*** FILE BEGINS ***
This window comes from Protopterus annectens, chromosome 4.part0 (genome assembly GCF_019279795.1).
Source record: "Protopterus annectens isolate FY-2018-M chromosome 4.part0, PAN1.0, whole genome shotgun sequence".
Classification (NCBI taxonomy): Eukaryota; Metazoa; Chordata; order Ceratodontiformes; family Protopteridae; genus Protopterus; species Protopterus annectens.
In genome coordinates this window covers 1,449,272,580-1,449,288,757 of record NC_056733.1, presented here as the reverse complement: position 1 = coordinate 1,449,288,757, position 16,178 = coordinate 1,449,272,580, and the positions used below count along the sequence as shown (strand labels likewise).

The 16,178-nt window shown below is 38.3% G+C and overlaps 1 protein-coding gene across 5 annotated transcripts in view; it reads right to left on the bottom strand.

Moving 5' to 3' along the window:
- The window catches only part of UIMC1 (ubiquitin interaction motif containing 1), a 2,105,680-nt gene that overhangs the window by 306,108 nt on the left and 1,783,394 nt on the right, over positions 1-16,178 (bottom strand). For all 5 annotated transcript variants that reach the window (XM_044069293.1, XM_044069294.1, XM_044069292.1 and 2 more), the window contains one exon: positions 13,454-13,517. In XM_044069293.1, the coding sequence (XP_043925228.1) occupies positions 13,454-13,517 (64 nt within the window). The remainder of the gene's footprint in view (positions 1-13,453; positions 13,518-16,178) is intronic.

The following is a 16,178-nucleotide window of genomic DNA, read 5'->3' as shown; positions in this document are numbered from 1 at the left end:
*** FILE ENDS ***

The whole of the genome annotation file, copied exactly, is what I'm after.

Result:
This window comes from Protopterus annectens, chromosome 4.part0 (genome assembly GCF_019279795.1).
Source record: "Protopterus annectens isolate FY-2018-M chromosome 4.part0, PAN1.0, whole genome shotgun sequence".
Classification (NCBI taxonomy): Eukaryota; Metazoa; Chordata; order Ceratodontiformes; family Protopteridae; genus Protopterus; species Protopterus annectens.
In genome coordinates this window covers 1,449,272,580-1,449,288,757 of record NC_056733.1, presented here as the reverse complement: position 1 = coordinate 1,449,288,757, position 16,178 = coordinate 1,449,272,580, and the positions used below count along the sequence as shown (strand labels likewise).

The 16,178-nt window shown below is 38.3% G+C and overlaps 1 protein-coding gene across 5 annotated transcripts in view; it reads right to left on the bottom strand.

Moving 5' to 3' along the window:
- The window catches only part of UIMC1 (ubiquitin interaction motif containing 1), a 2,105,680-nt gene that overhangs the window by 306,108 nt on the left and 1,783,394 nt on the right, over positions 1-16,178 (bottom strand). For all 5 annotated transcript variants that reach the window (XM_044069293.1, XM_044069294.1, XM_044069292.1 and 2 more), the window contains one exon: positions 13,454-13,517. In XM_044069293.1, the coding sequence (XP_043925228.1) occupies positions 13,454-13,517 (64 nt within the window). The remainder of the gene's footprint in view (positions 1-13,453; positions 13,518-16,178) is intronic.

The following is a 16,178-nucleotide window of genomic DNA, read 5'->3' as shown; positions in this document are numbered from 1 at the left end: